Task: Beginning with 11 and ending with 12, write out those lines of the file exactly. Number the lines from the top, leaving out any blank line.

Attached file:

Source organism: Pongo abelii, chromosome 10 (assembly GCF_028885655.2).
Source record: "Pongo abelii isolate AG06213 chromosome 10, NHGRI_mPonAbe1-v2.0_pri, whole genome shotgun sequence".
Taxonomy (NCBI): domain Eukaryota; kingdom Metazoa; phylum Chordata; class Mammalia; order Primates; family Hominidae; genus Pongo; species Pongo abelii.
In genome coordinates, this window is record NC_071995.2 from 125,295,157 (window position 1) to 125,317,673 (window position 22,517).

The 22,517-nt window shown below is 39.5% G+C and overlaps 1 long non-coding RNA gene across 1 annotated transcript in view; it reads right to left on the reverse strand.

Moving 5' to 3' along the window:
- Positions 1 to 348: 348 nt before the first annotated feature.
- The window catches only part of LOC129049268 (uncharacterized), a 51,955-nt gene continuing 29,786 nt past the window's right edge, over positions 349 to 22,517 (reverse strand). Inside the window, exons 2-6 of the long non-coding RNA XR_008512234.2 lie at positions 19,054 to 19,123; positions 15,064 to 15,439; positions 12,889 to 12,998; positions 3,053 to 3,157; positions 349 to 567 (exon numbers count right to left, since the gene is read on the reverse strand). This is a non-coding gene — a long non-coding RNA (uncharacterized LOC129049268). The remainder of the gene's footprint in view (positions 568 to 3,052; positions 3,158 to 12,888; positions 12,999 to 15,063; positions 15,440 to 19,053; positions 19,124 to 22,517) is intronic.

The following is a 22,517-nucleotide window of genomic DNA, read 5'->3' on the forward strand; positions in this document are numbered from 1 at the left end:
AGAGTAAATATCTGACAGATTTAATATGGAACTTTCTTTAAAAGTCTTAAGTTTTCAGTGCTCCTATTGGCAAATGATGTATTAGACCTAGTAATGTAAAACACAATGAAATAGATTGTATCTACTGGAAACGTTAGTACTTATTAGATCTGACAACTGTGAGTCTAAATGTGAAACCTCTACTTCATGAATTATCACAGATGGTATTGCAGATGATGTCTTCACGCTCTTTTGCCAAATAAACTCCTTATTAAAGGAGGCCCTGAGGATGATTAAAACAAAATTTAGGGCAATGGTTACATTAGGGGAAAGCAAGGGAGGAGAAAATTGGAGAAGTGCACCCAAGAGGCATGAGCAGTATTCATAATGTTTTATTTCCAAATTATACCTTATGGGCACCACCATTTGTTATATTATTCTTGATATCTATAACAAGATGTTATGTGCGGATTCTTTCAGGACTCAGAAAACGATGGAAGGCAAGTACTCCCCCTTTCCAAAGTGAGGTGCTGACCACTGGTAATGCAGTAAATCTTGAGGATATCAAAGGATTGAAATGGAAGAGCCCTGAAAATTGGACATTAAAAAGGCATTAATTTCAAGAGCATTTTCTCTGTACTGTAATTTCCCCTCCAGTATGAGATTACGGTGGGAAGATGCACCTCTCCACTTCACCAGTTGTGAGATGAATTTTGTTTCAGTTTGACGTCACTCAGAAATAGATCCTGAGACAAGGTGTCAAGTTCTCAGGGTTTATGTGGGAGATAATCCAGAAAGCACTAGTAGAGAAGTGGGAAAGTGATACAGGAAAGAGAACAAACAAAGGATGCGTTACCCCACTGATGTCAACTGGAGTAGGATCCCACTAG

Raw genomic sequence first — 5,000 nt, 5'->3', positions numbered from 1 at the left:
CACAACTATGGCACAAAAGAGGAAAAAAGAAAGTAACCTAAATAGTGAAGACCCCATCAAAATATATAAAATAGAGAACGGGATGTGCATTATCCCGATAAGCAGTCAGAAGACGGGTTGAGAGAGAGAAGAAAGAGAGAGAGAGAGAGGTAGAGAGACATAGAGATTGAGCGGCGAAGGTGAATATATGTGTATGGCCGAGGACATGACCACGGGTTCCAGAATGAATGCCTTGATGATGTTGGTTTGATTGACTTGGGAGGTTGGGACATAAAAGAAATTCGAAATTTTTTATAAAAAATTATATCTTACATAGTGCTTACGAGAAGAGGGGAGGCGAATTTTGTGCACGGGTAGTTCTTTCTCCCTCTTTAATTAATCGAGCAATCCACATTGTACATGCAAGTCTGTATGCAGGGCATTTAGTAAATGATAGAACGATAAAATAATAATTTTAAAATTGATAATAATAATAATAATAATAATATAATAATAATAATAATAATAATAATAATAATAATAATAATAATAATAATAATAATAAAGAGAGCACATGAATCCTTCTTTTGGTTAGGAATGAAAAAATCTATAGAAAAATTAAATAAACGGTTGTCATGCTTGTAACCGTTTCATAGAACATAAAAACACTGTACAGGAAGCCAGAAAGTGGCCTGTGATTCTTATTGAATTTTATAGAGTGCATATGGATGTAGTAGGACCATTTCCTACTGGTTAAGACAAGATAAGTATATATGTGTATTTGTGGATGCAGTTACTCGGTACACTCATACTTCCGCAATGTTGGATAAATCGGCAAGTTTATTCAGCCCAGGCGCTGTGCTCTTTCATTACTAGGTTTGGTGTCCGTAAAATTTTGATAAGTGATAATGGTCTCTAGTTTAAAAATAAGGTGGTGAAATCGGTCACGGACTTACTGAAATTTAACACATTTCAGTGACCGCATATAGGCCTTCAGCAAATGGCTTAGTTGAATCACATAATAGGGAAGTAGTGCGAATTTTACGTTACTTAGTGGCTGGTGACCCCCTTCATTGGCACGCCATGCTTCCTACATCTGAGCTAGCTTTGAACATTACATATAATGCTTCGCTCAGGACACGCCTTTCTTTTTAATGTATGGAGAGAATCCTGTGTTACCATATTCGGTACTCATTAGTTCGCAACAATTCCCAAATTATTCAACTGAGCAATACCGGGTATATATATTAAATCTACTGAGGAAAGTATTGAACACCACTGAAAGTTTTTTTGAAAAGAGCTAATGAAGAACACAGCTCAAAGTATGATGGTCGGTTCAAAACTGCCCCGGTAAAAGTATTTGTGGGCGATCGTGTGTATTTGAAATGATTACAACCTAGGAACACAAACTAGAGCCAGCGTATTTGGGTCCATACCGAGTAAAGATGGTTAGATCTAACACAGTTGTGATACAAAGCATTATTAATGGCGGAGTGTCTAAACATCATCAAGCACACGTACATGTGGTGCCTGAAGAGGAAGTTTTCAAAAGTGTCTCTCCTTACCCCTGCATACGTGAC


Raw genomic sequence first — 5,000 nt, 5'->3', positions numbered from 1 at the left:
CACAACTATGGCACAAAAGAGGAAAAAAGAAAGTAACCTAAATAGTGAAGACCCCATCAAAATATATAAAATAGAGAACGGGATGTGCATTATCCCGATAAGCAGTCAGAAGACGGGTTGAGAGAGAGAAGAAAGAGAGAGAGAGAGAGGTAGAGAGACATAGAGATTGAGCGGCGAAGGTGAATATATGTGTATGGCCGAGGACATGACCACGGGTTCCAGAATGAATGCCTTGATGATGTTGGTTTGATTGACTTGGGAGGTTGGGACATAAAAGAAATTCGAAATTTTTTATAAAAAATTATATCTTACATAGTGCTTACGAGAAGAGGGGAGGCGAATTTTGTGCACGGGTAGTTCTTTCTCCCTCTTTAATTAATCGAGCAATCCACATTGTACATGCAAGTCTGTATGCAGGGCATTTAGTAAATGATAGAACGATAAAATAATAATTTTAAAATTGATAATAATAATAATAATAATAATATAATAATAATAATAATAATAATAATAATAATAATAATAATAATAATAATAATAATAAAGAGAGCACATGAATCCTTCTTTTGGTTAGGAATGAAAAAATCTATAGAAAAATTAAATAAACGGTTGTCATGCTTGTAACCGTTTCATAGAACATAAAAACACTGTACAGGAAGCCAGAAAGTGGCCTGTGATTCTTATTGAATTTTATAGAGTGCATATGGATGTAGTAGGACCATTTCCTACTGGTTAAGACAAGATAAGTATATATGTGTATTTGTGGATGCAGTTACTCGGTACACTCATACTTCCGCAATGTTGGATAAATCGGCAAGTTTATTCAGCCCAGGCGCTGTGCTCTTTCATTACTAGGTTTGGTGTCCGTAAAATTTTGATAAGTGATAATGGTCTCTAGTTTAAAAATAAGGTGGTGAAATCGGTCACGGACTTACTGAAATTTAACACATTTCAGTGACCGCATATAGGCCTTCAGCAAATGGCTTAGTTGAATCACATAATAGGGAAGTAGTGCGAATTTTACGTTACTTAGTGGCTGGTGACCCCCTTCATTGGCACGCCATGCTTCCTACATCTGAGCTAGCTTTGAACATTACATATAATGCTTCGCTCAGGACACGCCTTTCTTTTTAATGTATGGAGAGAATCCTGTGTTACCATATTCGGTACTCATTAGTTCGCAACAATTCCCAAATTATTCAACTGAGCAATACCGGGTATATATATTAAATCTACTGAGGAAAGTATTGAACACCACTGAAAGTTTTTTTGAAAAGAGCTAATGAAGAACACAGCTCAAAGTATGATGGTCGGTTCAAAACTGCCCCGGTAAAAGTATTTGTGGGCGATCGTGTGTATTTGAAATGATTACAACCTAGGAACACAAACTAGAGCCAGCGTATTTGGGTCCATACCGAGTAAAGATGGTTAGATCTAACACAGTTGTGATACAAAGCATTATTAATGGCGGAGTGTCTAAACATCATCAAGCACACGTACATGTGGTGCCTGAAGAGGAAGTTTTCAAAAGTGTCTCTCCTTACCCCTGCATACGTGAC